|Bournonville Divertissements. Photo: Paul Kolnik|
|Tyler Angle. Photo: Paul Kolnik|
The Divertissements' many sections, derived from Bournonville's Napoli, Flower Festival in Genzano, and Abdallah, offered choice spotlights for many of the company's fleet-footed dancers. Erica Pereira danced with Allen Peiffer, whose shorts and sailor top gave him the look of a teenager. But it simply contributed to an air of youthfulness and promise. Tyler Angle excelled in the style, unsurprisingly, given his lofty ballon and deceptively effortless bearing. But Sara Mearns, somewhat unexpectedly, managed to articulate each position; her broad dramatic sweep and luxuriant emphasis no hindrance.
Amar Ramasar and Adrian Danchig-Waring partnered Lauren Lovette and Lauren King (both delightful), Rebecca Krohn (with a warmer demeanor than ever), and Megan LeCrone, whose cool modern outlook was somewhat at odds in the work. Anthony Huxley, who danced the gem of a short solo, was superb as always. The entire cast, beating tambourines, took turns dancing and goading on the others in the jubilant, earthy Tarantella.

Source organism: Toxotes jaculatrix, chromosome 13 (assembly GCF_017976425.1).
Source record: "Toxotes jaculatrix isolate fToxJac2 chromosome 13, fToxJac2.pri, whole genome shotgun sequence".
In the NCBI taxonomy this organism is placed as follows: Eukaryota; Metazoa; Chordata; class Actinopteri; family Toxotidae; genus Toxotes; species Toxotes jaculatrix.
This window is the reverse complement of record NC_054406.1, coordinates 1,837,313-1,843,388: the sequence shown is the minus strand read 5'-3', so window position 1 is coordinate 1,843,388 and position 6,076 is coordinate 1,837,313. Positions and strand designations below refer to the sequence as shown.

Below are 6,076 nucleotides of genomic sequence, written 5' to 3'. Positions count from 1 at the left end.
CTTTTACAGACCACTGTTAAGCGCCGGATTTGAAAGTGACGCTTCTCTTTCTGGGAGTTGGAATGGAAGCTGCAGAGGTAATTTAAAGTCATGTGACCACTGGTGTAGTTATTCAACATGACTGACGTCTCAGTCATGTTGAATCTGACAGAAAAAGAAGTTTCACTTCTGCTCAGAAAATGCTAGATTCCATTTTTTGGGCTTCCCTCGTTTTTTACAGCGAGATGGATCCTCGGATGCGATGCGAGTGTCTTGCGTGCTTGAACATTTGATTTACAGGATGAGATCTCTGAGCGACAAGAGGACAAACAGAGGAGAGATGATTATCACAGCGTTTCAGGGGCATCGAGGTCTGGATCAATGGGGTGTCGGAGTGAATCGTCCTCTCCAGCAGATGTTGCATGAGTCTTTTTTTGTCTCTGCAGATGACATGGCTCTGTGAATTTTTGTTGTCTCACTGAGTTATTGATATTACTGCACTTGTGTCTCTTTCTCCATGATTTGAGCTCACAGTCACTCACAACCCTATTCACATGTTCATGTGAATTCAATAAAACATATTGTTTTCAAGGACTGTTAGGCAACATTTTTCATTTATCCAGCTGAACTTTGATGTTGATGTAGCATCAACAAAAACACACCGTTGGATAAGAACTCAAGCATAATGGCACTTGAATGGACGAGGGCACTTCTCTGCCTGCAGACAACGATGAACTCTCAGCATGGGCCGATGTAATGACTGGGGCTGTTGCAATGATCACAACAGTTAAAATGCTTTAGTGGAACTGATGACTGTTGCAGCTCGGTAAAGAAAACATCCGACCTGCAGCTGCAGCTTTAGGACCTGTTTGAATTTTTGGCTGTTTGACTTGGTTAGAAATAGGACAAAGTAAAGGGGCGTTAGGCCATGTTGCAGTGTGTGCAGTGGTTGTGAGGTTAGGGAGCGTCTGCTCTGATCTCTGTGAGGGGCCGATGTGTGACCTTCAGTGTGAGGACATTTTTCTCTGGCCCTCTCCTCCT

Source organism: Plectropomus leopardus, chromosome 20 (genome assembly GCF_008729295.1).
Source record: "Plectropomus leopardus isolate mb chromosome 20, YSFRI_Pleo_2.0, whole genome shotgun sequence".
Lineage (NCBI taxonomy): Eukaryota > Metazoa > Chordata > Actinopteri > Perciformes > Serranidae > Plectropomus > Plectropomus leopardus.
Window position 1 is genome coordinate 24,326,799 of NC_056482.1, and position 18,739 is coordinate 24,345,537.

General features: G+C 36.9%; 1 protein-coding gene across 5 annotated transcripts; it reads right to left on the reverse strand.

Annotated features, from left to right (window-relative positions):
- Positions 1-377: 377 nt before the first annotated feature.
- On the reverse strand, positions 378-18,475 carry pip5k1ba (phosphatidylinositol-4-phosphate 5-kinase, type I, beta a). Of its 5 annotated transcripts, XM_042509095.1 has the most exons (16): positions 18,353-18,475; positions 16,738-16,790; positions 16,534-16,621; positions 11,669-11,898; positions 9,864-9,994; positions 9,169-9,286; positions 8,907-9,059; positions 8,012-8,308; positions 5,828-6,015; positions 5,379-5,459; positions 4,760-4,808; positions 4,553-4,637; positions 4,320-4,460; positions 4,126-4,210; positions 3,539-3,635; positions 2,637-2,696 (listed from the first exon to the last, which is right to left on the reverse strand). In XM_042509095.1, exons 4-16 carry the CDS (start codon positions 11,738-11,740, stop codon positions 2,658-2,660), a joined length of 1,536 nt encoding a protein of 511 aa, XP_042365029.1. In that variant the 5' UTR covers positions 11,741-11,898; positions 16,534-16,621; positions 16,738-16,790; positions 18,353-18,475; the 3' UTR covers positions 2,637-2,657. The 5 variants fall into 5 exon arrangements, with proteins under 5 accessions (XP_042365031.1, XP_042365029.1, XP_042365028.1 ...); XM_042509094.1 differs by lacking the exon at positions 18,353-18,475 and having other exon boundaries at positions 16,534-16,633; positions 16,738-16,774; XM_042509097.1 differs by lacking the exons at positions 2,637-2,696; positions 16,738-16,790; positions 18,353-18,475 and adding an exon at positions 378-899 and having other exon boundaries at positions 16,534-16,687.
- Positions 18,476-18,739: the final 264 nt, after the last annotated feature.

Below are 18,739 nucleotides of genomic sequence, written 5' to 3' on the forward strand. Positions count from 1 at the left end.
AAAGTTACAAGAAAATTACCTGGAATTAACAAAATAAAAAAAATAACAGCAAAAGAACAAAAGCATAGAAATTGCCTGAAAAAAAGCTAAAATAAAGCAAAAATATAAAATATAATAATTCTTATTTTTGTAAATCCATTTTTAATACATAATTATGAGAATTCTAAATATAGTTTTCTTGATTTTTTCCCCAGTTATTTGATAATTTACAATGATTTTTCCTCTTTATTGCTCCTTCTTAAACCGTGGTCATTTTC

|Sterling Hyltin and Joaquin de Luz in La Sylphide. Photo: Paul Kolnik|
This dose of Bournonville is welcome, even in a repertory chock full of Balanchine and the talents of many youngsters. It also shows that the company can handle any challenge with flair.